Rocket’s view wasn’t, perhaps, universal at the time — Canadiens’ coach Toe Blake, for one, wasn’t yet willing to declare Henri supreme among Richards. All these years later, the question of which brother was the more valuable player might well still start a debate that wouldn’t necessarily finish. What we do know is that Henri played 20 seasons with Montreal, amassing 1,175 points in 1,436 games, regular season and playoffs, winning an unmatched 11 Stanley Cups along the way. He captained the Canadiens from 1971 through to his retirement in 1975. The team retired his number, 16, that year; he was voted into the Hall of Fame in 1979.
It’s true that Henri’s literary legacy doesn’t measure up to Maurice’s. A quick check of the bookshelf tells the tale: the elder Richard’s life and riotous times have been the focus of at least 12 books over the years, from Gerry Gosselin’s Monsieur Hockey (1950) to Jean-Marie Pellerin’s Maurice Richard: L’Idole d’un Peuple (1998) to The Rocket: A Cultural History of Maurice Richard (2009) by Benoît Melançon. No-one (to date) has published Henri’s biography or devoted a volume to his place in hockey or Quebec history.
That’s not to say the younger Richard doesn’t figure in more general histories of the game. Stan Fischler’s 1971 Hab history The Flying Frenchmen, for instance, delves into the brothers’ relationship during Henri’s early days in the NHL and offers up this telling anecdote:
The Canadiens were in the midst of a workout when Henri rounded the net at full speed from one side and Maurice approached on the same track from the other direction. They collided violently and both fell to the ice unconscious. When they were finally revived, both were escorted to the first-aid room where Maurice needed 12 stitches to close his wound and his kid brother, six stitches.
Then, in a masterful understatement, Maurice intoned: “You’d better watch yourself. Henri. You might get hurt.”
Henri rates a chapter in Michael Ulmer’s Canadiens Captains (1996). And he’s a voice throughout Dick Irvin the Younger’s 1991 oral history, The Habs. That’s where you’ll find Henri doing his best to explain his infamous 1971 outburst wherein he called Al MacNeil the worst coach he’d ever played for:
“I didn’t really mean it, but it came out because I was mad. Al was a good guy. But I was just mad, and they made a lot of things about that in all the papers. Even Guy Lafleur, in his book. He said I said to MacNeil that he shouldn’t coach the Canadiens because he didn’t speak French, and all that shit. I never said that in my life.”
Trent Frayne’s Henri essay in his 1968 anthology of hockey profiles, It’s Easy, All You Have To Do is Win is worth seeking out. While you’re arranging that, maybe settle in with the inimitable Frayne’s 1958 Maclean’s Henri profile, which is archived here.
So far as odes and obituaries published in the days since Henri’s death, recommended readings would start with this piece by Dave Stubbs at NHL.com, which includes reflections from Lafleur and Yvan Cournoyer.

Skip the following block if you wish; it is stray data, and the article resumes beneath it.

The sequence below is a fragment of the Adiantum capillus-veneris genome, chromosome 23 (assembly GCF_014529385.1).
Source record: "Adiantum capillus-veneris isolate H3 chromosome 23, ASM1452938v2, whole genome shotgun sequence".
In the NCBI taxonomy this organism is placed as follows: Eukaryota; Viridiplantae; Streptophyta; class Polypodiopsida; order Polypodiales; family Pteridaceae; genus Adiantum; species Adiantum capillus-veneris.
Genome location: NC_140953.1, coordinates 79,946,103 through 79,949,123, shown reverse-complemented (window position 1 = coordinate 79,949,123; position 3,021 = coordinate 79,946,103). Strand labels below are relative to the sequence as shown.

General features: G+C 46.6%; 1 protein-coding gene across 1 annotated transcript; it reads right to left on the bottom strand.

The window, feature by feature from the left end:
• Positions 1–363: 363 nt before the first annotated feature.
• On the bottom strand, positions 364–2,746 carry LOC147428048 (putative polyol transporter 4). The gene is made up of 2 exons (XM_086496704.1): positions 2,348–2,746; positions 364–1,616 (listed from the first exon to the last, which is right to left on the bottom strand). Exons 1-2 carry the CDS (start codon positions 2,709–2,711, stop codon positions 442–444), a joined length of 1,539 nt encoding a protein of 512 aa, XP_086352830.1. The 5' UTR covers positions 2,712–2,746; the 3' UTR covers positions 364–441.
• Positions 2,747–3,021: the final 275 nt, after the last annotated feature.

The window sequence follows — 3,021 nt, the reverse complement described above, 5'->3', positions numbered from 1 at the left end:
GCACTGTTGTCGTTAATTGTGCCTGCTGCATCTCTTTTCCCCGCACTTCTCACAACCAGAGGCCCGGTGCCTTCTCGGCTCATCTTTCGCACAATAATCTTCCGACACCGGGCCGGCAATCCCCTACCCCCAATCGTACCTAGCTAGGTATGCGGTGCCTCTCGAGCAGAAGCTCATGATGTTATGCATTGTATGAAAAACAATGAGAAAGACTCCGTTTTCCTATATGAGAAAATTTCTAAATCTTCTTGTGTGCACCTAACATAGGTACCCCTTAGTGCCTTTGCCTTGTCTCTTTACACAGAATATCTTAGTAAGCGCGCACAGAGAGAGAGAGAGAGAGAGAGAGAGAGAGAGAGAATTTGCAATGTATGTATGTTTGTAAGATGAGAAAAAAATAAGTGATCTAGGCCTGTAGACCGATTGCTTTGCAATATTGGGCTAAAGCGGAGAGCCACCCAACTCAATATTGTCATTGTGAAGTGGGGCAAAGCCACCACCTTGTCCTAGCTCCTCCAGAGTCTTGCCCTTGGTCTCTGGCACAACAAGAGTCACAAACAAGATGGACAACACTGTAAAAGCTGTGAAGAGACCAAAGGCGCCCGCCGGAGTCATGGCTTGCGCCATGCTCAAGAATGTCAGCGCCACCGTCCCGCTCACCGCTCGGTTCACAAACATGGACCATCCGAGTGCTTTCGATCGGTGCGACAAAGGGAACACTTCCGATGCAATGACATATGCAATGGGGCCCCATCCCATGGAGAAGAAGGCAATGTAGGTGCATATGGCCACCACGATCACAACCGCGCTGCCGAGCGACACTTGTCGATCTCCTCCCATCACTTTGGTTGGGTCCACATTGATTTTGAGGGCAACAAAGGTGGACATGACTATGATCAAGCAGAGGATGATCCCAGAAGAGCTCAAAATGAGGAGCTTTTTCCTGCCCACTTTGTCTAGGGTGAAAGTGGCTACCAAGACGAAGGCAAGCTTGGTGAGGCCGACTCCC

If you missed Friday’s broadcast of CBC Radio’s As It Happens, you can download the March 6 podcast here (and should) to listen to Carol Off’s conversation with Henri’s Canadiens teammate Ken Dryden. It gets going at the 37.40 mark.
On Saturday night, Hockey Night in Canada opened with Ron MacLean’s conversation with Dick Irvin, which includes his thoughts on the origins of the nickname Pocket Rocket. There’s tape of that here, and worth your attention, if you didn’t catch it on the night.
One more? That would be Michael Farber’s Richard tribute at TSN, which you can find over this way.
(Top image: John Taylor, about 1960, silver salts on film, gelatin silver process, MP-1999.5.5032.4, © McCord Museum)
Born at Chateau de Candiac, near Nîmes, in France, on a Wednesday of this date in 1712, Louis-Joseph de Montcalm-Grozon, Marquis de Montcalm de Saint-Veran was a distinguished lieutenant-general in the French Army whose hockey career never really got off the ground. He (and his famous death, in 1759) figure prominently nonetheless in Rick Salutin’s brilliant 1977 play Les Canadiens, which scopes Quebec’s history and identity through the lens of its iconic hockey team. It first found a stage at Montreal’s Centaur Theatre, with Guy Sprung directing; the magnificent poster here, above, was designed by Theo Dimson for the play’s Toronto run in the fall of ’77, at Toronto Workshop Productions, where George Luscombe directed. Salutin worked closely with Ken Dryden on the script, and he also checked in with a distinguished assortment of other Habs illuminati credited in Salutin’s introduction to the published version of the play, including:
Jean Béliveau, in his office at the Montreal Forum.
Jacques Beauchamp, editor and sports columnist of Journal de Montreal, who absentmindedly flicked cigar ashes into a puck on his desk.
Toe Blake, as he opened his tavern one morning.
Dickie Moore, at his equipment rental agency, practically on the runway of Dorval Airport.
Jacques Plante, at Olympic Stadium, where he was running the food concession during an international bicycle competition.
Wayne Thomas, former Canadiens’ goalie, in the snack bar at Maple Leaf Gardens.
(Top image, Theo Dimson; cover painting, above, Bill Featherston)